Vegan Actor Pamela Anderson Says Breastfeeding Is Superior to Dairy Formula

pamela anderson PETA

While the Trump administration now denies that it fought against language in a measure from the World Health Organization to “protect, promote and support breastfeeding,” around the world, the backlash is still rumbling through the Internet.

The latest celebrity to support the World Health Organization’s position is actress and animal rights activist Pamela Anderson.  Anderson addresses both the numerous benefits of breastfeeding for babies and mothers and the reasons to avoid dairy-based formulas unless absolutely necessary, particularly because of the human health issues and the issues tethered to the dairy industry’s treatment of dairy cows. Anderson breast-fed both of her sons.

“Breast is best,” Anderson wrote in a letter for PETA. “There is nothing natural about giving human babies milk that is meant for baby cows—who have four stomachs and gain hundreds of pounds in a matter of months. In fact, cow’s milk is the number one cause of allergies in babies and children, and it has been linked to cancer, heart disease, diabetes, and osteoporosis.”

The New York Times reported that during recent discussions in Geneva, U.S. negotiators objected to the WHO measure; some of the people interviewed told the Times that the negotiators resorted to intimidation tactics, pressuring other countries to decry the measure as well. The U.S. pushback was allegedly because of its relationship with big dairy producers and declining dairy sales throughout the country.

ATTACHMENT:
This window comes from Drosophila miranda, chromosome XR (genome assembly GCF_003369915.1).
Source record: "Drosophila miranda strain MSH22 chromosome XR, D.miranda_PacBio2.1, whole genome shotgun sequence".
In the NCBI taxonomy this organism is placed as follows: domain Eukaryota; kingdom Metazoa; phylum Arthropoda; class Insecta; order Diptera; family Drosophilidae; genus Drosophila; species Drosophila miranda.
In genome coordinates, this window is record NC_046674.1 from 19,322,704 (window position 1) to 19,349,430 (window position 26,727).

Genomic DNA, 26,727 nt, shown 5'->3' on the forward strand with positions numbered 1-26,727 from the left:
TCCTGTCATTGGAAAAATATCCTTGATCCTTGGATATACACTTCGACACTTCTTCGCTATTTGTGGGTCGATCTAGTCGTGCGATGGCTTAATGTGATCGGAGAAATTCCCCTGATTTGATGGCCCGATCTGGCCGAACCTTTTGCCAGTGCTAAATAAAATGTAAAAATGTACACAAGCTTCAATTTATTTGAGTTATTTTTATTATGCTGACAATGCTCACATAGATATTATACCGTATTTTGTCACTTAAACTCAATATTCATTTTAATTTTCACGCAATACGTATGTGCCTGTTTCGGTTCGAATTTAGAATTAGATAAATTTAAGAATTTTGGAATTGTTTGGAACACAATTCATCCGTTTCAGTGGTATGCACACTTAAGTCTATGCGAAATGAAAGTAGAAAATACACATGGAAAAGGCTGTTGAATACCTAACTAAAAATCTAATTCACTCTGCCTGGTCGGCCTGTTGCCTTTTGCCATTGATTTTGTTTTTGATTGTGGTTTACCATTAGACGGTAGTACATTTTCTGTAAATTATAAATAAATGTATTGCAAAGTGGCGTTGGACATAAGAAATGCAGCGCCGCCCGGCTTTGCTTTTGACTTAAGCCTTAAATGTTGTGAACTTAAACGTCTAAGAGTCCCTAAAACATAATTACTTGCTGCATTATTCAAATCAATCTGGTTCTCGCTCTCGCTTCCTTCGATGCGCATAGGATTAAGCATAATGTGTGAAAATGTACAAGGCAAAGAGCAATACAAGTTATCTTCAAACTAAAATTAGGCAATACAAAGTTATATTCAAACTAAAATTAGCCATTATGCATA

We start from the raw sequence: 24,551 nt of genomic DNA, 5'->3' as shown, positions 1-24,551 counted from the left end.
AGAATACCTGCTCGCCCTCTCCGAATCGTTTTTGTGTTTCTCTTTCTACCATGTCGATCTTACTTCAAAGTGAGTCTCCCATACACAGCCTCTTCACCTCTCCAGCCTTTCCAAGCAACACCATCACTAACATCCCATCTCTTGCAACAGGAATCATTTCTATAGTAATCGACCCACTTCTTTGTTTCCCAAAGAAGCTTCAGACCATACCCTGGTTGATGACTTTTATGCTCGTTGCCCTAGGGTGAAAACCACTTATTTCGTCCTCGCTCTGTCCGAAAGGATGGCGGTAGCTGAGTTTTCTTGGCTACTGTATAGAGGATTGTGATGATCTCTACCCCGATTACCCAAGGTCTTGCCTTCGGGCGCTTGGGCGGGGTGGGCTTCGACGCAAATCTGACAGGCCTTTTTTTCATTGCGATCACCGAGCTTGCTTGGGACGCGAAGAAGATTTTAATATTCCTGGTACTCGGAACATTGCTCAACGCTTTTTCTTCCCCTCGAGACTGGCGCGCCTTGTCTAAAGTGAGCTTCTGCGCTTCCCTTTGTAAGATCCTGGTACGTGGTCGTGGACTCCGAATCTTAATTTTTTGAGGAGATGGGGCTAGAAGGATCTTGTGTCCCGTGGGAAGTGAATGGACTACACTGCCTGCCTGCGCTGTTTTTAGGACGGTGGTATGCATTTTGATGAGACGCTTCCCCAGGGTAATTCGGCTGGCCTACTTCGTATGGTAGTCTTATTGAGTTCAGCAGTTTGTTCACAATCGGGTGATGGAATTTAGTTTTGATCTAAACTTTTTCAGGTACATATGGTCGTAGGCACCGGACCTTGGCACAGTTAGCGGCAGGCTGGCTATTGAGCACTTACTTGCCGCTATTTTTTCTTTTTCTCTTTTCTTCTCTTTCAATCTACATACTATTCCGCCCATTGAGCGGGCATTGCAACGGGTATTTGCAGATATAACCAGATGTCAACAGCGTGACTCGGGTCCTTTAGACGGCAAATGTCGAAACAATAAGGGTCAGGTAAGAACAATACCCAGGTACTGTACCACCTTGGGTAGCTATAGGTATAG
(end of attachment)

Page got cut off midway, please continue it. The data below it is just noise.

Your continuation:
Celebrities, politicians, and the world’s leading health experts attacked the Trump administration, saying breastfeeding is indeed best for babies as numerous studies have proven. And while formula is essential for some mothers and babies, when breastfeeding is possible, doctors highly recommend it.

Not only does breastfeeding boost immunity and provide babies with all of the nutrients they need, but it’s also been shown to significantly improve mental and emotional health of infants, and supports mother-child bonding. There are notable benefits to the mothers too, from post-partum weight loss to the production of hormones like oxytocin, which helps to shrink the uterus and reduce uterine bleeding after birth. Some studies have also linked breastfeeding to reduced risks of ovarian cancer and osteoporosis, according to WebMD. A growing number of scientific and medical experts suggest women breastfeed for at least six months, but a year or longer is recommended.

Anderson says dairy-based formula supports “horrific cruelty to animals,” noting examples like those documented by PETA including cows on dairy farms being forcibly impregnated over and over again, “and their calves are torn away from them when they are only a day old so that humans can siphon and sell their milk. Heartbroken mother cows cry out in mourning for days over their missing calves,” she writes.

PETA notes that the U.S. has been criticized for its efforts to divert developing companies away from breastmilk to formula produced by multinational corporations instead, “which is then diluted with contaminated water, causing babies to sicken and even die from diarrheal diseases,” the organization notes.

“Thank you for standing firm in support of breastfeeding,” Anderson wrote,“[and] for recognizing that the perfect food for human infants is right under our noses.”

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